"Some unexpected phenotypes in animal models can actually lead to something very important in cancer biology that we didn't expect. In this case, hair loss told us something about cancer metastasis and how that can be regulated," says Ogretmen.

The recent findings from the Ogretmen laboratory indeed showed that ceramide affected cell migration, which is tightly controlled. When the cytokine transforming growth factor beta (TGF-beta) is sensed by the TGF-beta receptor, the receptor concentrates within the primary cilia of cells. The cell then changes the proteins it makes to allow the cell to migrate. Ceramide produced by CerS4 binds to Smad7, a cellular protein that can bind the TGF-beta receptor. The binding of ceramide to Smad7 prevents the TGF-beta receptor from concentrating in the cilia. Ultimately, ceramide prevents the cell from making the proteins necessary for migration.

Having identified a signaling pathway in cells, the researchers next wanted to determine if this pathway was important in cancer patients. The Ogretmen laboratory screened previously reported microarray data sets of several human tumor tissues (metastatic head and neck squamous cell carcinoma, melanoma, and renal cell carcinoma) and showed that, in these samples, only the levels of CerS4 were significantly decreased. Furthermore, using preclinical models, they showed that tumor cells that lost CerS4 expression had an increased incidence of metastasis to distant organs. This increased metastasis could be mitigated when the cell made more Smad7, which inhibited the TGF-beta receptor.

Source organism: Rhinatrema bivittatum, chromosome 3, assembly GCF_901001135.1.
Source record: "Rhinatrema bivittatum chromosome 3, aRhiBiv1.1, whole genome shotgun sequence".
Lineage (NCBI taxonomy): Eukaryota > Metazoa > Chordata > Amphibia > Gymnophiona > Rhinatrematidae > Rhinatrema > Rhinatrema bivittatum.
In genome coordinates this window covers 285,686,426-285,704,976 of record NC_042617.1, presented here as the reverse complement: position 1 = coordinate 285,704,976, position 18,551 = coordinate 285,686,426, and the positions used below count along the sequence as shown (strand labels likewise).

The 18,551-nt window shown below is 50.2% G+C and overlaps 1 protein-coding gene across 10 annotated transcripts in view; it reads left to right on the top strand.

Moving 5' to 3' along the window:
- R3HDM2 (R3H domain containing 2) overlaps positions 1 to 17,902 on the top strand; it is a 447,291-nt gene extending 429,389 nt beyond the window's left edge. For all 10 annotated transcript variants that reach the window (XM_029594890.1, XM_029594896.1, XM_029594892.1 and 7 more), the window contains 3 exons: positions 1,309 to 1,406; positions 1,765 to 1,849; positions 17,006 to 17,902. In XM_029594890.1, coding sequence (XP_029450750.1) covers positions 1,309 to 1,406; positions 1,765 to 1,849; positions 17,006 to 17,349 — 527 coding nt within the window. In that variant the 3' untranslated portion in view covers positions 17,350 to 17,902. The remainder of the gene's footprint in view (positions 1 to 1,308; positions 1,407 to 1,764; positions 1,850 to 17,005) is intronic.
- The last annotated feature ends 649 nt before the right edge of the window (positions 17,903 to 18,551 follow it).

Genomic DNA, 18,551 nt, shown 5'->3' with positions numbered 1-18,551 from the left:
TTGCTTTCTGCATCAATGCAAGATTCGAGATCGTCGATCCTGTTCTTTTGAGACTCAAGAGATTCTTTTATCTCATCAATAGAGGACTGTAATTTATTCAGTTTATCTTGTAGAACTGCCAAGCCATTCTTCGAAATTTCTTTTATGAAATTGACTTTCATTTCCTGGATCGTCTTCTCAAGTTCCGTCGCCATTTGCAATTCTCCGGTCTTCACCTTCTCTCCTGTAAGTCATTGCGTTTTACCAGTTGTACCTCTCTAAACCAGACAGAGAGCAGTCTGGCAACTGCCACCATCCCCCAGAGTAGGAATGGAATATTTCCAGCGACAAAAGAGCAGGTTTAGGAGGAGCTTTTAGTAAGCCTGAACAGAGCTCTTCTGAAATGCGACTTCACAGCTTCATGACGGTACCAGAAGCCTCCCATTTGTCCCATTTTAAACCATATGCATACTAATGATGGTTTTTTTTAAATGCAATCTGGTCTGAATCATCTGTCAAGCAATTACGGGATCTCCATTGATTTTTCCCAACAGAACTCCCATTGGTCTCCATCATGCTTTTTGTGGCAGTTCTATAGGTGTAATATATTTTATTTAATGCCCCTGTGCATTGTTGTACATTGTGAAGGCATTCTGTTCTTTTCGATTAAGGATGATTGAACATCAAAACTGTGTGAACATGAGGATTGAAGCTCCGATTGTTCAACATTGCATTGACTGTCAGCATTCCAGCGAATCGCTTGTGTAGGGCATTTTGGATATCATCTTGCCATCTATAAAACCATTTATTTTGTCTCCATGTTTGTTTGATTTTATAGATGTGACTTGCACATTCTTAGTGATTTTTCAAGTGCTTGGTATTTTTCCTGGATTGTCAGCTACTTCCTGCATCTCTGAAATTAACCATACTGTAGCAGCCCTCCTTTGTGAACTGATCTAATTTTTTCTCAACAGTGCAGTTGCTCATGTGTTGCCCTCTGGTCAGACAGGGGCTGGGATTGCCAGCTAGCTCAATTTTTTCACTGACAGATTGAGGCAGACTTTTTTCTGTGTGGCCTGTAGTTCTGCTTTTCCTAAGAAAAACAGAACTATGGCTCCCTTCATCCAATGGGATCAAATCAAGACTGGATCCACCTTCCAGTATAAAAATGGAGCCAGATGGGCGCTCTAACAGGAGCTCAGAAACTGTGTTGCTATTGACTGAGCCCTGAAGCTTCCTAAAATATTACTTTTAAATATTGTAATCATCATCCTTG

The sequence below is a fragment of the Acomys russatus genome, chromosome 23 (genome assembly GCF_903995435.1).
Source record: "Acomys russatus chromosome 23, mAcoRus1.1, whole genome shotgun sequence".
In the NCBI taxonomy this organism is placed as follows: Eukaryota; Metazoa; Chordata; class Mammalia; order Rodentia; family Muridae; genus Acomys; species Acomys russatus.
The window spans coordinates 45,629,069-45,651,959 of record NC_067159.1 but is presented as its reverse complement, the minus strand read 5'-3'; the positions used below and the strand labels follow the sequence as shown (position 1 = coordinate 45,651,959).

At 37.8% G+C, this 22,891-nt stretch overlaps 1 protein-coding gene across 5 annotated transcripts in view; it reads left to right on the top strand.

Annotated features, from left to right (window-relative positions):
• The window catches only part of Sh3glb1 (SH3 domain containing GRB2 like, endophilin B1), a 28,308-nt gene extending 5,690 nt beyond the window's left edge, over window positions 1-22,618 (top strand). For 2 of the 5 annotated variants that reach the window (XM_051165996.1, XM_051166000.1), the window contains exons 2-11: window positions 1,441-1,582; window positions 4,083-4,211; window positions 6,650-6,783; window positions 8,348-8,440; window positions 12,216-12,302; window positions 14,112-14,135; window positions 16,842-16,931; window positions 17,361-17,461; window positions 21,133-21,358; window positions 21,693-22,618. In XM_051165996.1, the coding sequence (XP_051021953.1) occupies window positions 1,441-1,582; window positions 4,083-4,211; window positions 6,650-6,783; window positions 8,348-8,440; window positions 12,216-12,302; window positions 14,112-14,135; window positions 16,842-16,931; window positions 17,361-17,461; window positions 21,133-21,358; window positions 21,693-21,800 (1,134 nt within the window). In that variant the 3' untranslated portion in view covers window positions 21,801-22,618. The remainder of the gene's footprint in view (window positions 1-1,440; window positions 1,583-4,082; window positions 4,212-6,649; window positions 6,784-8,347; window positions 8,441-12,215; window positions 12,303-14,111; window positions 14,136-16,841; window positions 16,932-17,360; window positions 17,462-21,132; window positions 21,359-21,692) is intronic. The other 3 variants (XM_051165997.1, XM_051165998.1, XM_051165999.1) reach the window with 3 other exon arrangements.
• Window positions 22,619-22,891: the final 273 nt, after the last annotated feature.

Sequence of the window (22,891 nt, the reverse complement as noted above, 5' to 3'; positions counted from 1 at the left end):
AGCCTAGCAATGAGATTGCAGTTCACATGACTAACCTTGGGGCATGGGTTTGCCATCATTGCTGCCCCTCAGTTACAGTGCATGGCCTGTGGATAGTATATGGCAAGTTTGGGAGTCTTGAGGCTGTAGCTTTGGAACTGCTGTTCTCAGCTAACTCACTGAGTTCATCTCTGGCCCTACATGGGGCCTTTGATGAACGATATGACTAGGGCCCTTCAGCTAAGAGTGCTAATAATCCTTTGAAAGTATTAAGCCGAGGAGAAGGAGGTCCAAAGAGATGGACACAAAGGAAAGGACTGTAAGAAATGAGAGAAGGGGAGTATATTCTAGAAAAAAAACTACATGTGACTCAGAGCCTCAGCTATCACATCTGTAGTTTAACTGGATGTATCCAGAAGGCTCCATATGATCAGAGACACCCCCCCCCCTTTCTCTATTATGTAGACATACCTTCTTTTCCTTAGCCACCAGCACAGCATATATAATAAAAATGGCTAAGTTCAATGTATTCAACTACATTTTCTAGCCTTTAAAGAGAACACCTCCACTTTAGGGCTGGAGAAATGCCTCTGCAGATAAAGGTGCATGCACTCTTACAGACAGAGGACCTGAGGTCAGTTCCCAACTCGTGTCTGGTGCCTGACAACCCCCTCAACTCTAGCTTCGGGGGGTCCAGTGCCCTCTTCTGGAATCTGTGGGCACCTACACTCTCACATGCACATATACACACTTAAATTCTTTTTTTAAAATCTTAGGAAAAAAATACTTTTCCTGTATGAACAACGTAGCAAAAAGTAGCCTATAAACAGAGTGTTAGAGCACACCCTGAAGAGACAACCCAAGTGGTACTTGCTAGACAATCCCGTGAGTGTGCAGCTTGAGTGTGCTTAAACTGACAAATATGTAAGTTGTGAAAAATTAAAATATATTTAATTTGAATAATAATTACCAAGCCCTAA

For many years, it was thought that the breadth of ceramide synthases present in cells represented redundant functions for this family of enzymes. This report suggests that this idea needs reframing, since only the ceramide generated from CerS4 regulates migration that is mediated by the TGF-beta receptor.

Future studies are aimed at developing a better model to study tumor development and metastasis in the context of CerS4. There is a mouse strain that develops primary mammary tumors, but those tumors do not form metastases. By decreasing the expression of CerS4 in these mice, the Ogretmen laboratory hopes to better define the way in which CerS4 regulates cell migration and metastasis. Furthermore, these mice would provide an excellent model to test novel therapies aimed at preventing metastasis.